40. newton: walto: Right. Like I said, it punishes conscientious skeptics who have evaluated the evidence and come to the conclusion that someone is not posting in good faith. Such a person is forbidden, for instance, from pointing out that Trump is lying, even when the evidence is overwhelming.

    I didn’t write that.

  41. walto: That’s been FMM’s argument.

    Just to be clear I don’t argue against the good faith rule or maintain that anyone is not arguing in good faith. Nor can I think of a reason to do so here.

    What I do say is that I sincerely believe folks know lots of things subconsciously that they might not be consciously aware of and also at times we all hold explicit beliefs that conflict and contradict things we know implicitly. This would include our knowledge of God’s existence as well as lots of other things as well.

    Patrick has said loudly and repeatedly that he believes this assertion is against the rules for some reason and demanded that I withdraw it or leave this forum.

    Coincidentally the very same demand was made by ALurker. It must have been very important to him because In my view he came here just to make that demand.

    peace

  42. Like I said, it punishes conscientious skeptics who have evaluated the evidence and come to the conclusion that someone is not posting in good faith.

    Nope, there is no punishment at all for coming to that conclusion. Coming to a conclusion about someone’s motives is not the same thing as expressing those conclusions where it is not allowed.

    Such a person is forbidden, for instance, from pointing out that Trump is lying, even when the evidence is overwhelming. A rule that forbids people from stating an obvious and relevant truth is a bad rule.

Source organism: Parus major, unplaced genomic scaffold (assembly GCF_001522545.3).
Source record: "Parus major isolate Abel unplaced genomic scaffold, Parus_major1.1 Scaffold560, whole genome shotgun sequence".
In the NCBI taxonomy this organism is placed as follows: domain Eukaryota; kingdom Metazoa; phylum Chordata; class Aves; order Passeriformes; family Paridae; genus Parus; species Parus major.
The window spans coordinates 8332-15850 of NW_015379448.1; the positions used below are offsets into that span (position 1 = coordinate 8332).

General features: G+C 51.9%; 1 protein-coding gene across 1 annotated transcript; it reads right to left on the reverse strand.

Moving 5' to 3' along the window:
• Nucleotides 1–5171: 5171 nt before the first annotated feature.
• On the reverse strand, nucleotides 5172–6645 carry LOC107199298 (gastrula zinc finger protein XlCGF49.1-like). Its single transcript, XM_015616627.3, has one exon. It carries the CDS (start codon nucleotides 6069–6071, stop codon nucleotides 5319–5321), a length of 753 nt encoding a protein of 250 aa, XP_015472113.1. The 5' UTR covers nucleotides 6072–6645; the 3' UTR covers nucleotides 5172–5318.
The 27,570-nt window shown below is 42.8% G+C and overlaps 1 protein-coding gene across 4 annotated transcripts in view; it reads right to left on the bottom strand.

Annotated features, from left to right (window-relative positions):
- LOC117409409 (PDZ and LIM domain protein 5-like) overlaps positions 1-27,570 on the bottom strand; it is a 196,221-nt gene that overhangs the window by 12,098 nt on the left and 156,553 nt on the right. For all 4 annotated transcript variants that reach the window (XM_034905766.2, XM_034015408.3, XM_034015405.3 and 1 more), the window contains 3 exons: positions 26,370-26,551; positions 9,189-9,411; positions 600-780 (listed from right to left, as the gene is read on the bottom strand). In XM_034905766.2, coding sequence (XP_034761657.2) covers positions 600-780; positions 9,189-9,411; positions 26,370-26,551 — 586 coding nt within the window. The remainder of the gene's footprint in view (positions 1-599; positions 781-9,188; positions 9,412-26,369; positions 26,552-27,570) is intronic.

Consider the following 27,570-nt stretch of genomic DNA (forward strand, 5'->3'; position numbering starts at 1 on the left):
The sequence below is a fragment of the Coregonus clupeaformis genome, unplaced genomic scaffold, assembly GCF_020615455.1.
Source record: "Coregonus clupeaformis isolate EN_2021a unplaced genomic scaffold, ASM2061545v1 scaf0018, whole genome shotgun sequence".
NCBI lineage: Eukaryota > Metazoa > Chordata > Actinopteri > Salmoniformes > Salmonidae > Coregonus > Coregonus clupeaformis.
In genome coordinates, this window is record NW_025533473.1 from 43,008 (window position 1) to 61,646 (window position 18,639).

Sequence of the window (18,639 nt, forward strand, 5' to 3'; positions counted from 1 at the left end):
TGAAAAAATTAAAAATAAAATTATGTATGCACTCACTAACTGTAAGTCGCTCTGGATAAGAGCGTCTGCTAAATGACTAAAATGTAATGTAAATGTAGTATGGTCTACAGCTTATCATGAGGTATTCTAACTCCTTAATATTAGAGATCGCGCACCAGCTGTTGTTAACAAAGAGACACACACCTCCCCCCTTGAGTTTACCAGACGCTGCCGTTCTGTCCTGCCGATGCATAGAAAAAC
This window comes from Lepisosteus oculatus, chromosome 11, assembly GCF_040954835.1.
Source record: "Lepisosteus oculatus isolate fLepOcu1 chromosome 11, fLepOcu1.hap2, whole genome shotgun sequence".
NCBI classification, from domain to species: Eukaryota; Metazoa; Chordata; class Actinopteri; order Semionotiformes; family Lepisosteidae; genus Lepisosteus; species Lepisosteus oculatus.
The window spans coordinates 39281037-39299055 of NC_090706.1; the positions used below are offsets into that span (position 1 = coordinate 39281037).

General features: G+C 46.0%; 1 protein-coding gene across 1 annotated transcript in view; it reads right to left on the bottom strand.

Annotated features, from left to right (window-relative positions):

It’s not relevant to any argument based on the merits of the argument and/or the available evidence.

    For example, if Trump were here and stating lie after lie, it would make perfect sense for someone to stand up and say “Donald, you are impeding the discussion here with your chronic lying. [Gives evidence of the lies.] Knock it off. Be honest.”

    Is calling Trump a liar going to make him stop lying or change his posting habits? No. So now in addition to Trump lying being a distraction from the discussion, you have an someone calling Trump a liar and trying to make a case that Trump is lying also distracting from the point of the discussion.

    We are adults here.We are not delicate flowers who must be sheltered from the fact that in reality, people do lie, and that in reality, that creates a problem for open and honest discussion. It should be called out, not covered up.

    The rules don’t attempt to “shelter” anyone from the fact that people lie; the rules attempt to create an atmosphere that minimizes personal attacks and tries to prevent threads from becoming about mudslinging.

  43. walto:
    William J. Murray,

    This whole issue is a morass, imo. Fmm says everybody believes in God whether they realize it or not. Patrick says he’s calling everybody a liar. I say he’s using ‘God’ weirdly (say to mean truth). So now who’s violating the rules?